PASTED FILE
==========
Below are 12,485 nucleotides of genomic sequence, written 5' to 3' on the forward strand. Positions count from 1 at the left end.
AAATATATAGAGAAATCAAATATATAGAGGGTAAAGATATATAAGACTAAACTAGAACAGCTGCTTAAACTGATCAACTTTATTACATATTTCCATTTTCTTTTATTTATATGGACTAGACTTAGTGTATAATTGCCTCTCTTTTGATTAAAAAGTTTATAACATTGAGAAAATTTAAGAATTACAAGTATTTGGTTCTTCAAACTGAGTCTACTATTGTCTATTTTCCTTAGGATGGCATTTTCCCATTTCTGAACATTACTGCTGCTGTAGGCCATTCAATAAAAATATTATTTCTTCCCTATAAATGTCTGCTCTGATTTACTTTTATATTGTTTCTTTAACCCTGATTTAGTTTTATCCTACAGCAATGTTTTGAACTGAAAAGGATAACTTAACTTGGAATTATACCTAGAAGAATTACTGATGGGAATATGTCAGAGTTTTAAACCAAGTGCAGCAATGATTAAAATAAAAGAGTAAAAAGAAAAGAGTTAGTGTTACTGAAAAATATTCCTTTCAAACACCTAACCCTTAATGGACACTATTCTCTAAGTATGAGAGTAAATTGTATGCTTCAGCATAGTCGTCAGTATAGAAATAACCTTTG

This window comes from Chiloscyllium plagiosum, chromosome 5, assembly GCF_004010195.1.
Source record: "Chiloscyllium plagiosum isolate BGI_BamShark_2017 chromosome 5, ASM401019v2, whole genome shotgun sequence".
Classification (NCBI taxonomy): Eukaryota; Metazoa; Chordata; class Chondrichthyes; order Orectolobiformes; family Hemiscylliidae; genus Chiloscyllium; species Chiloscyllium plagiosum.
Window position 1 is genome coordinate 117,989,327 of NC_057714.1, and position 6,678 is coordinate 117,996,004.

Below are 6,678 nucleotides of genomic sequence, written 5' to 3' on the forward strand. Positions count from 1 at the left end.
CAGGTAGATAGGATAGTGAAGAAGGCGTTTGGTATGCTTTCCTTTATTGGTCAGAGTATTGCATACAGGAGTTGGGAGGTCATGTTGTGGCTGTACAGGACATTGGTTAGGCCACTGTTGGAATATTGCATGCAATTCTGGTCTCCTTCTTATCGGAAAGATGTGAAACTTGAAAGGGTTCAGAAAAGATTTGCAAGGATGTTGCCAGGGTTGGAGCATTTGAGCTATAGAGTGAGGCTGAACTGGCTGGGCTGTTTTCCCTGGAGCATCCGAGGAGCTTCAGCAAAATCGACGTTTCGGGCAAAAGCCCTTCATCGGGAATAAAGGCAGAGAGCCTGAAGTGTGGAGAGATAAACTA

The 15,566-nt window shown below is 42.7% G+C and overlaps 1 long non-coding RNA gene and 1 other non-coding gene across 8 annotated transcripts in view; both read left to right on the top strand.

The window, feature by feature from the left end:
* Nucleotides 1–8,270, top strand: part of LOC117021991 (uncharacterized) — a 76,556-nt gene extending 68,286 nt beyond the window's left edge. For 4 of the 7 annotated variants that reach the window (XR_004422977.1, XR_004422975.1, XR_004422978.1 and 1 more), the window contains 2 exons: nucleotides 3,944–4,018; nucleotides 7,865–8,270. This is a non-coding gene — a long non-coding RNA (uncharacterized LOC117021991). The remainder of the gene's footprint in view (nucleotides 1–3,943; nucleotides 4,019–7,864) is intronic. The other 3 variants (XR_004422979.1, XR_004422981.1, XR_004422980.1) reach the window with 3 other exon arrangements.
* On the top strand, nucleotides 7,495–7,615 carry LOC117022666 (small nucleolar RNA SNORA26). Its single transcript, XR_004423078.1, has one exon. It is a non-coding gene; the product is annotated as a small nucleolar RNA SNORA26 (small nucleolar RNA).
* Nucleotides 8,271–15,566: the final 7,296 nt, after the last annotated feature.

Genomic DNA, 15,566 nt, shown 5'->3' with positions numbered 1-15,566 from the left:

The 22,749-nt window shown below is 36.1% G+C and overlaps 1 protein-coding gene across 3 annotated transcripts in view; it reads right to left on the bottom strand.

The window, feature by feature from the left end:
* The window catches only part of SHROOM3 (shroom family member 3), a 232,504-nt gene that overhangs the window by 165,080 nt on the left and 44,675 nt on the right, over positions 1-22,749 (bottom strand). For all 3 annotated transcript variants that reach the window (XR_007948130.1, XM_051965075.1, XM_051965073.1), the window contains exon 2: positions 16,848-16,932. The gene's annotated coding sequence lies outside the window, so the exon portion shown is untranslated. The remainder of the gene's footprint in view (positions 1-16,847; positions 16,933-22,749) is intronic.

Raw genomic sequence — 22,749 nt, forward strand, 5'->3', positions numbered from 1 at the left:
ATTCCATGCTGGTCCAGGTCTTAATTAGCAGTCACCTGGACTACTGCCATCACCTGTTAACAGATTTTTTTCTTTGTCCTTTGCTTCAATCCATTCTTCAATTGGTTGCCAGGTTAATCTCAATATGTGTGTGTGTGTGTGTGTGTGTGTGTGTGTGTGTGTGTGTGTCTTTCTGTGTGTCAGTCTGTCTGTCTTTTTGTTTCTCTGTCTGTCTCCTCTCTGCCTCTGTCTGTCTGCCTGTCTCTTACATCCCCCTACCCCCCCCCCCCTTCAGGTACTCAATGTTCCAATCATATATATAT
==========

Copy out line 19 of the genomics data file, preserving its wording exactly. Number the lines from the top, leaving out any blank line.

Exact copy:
ATTCCATGCTGGTCCAGGTCTTAATTAGCAGTCACCTGGACTACTGCCATCACCTGTTAACAGATTTTTTTCTTTGTCCTTTGCTTCAATCCATTCTTCAATTGGTTGCCAGGTTAATCTCAATATGTGTGTGTGTGTGTGTGTGTGTGTGTGTGTGTGTGTGTGTGTCTTTCTGTGTGTCAGTCTGTCTGTCTTTTTGTTTCTCTGTCTGTCTCCTCTCTGCCTCTGTCTGTCTGCCTGTCTCTTACATCCCCCTACCCCCCCCCCCCTTCAGGTACTCAATGTTCCAATCATATATATAT